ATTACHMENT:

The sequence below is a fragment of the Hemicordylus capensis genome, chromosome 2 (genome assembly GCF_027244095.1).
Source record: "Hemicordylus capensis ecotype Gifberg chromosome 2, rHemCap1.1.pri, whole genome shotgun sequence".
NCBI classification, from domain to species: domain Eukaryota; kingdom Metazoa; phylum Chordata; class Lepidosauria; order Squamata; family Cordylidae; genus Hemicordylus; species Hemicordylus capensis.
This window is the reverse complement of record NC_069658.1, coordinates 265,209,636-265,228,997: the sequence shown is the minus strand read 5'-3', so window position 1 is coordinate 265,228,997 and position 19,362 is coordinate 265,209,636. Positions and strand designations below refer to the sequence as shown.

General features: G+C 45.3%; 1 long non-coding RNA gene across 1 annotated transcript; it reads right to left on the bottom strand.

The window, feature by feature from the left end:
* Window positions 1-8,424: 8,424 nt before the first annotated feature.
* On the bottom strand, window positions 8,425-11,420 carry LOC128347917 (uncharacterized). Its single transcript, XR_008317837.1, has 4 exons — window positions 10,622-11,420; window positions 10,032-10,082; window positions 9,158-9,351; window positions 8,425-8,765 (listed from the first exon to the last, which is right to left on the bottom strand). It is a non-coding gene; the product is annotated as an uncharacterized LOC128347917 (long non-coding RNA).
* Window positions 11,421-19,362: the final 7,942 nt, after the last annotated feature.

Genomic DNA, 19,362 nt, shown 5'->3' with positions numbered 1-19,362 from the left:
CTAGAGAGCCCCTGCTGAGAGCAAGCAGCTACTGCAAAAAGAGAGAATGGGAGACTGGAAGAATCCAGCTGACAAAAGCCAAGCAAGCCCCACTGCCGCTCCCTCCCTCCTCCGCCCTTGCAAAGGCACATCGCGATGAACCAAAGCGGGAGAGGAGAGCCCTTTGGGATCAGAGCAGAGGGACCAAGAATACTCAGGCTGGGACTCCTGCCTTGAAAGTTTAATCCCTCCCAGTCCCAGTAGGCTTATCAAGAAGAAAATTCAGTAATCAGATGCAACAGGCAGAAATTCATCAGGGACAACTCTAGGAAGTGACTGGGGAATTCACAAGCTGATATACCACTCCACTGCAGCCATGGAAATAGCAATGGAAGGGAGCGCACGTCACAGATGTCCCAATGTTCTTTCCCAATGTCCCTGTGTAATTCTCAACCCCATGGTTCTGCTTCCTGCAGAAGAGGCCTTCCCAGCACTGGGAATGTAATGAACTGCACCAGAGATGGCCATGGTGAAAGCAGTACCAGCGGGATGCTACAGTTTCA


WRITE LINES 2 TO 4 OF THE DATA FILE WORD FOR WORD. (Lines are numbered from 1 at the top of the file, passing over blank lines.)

Source record: "Hemicordylus capensis ecotype Gifberg chromosome 2, rHemCap1.1.pri, whole genome shotgun sequence".
NCBI classification, from domain to species: domain Eukaryota; kingdom Metazoa; phylum Chordata; class Lepidosauria; order Squamata; family Cordylidae; genus Hemicordylus; species Hemicordylus capensis.
This window is the reverse complement of record NC_069658.1, coordinates 265,209,636-265,228,997: the sequence shown is the minus strand read 5'-3', so window position 1 is coordinate 265,228,997 and position 19,362 is coordinate 265,209,636. Positions and strand designations below refer to the sequence as shown.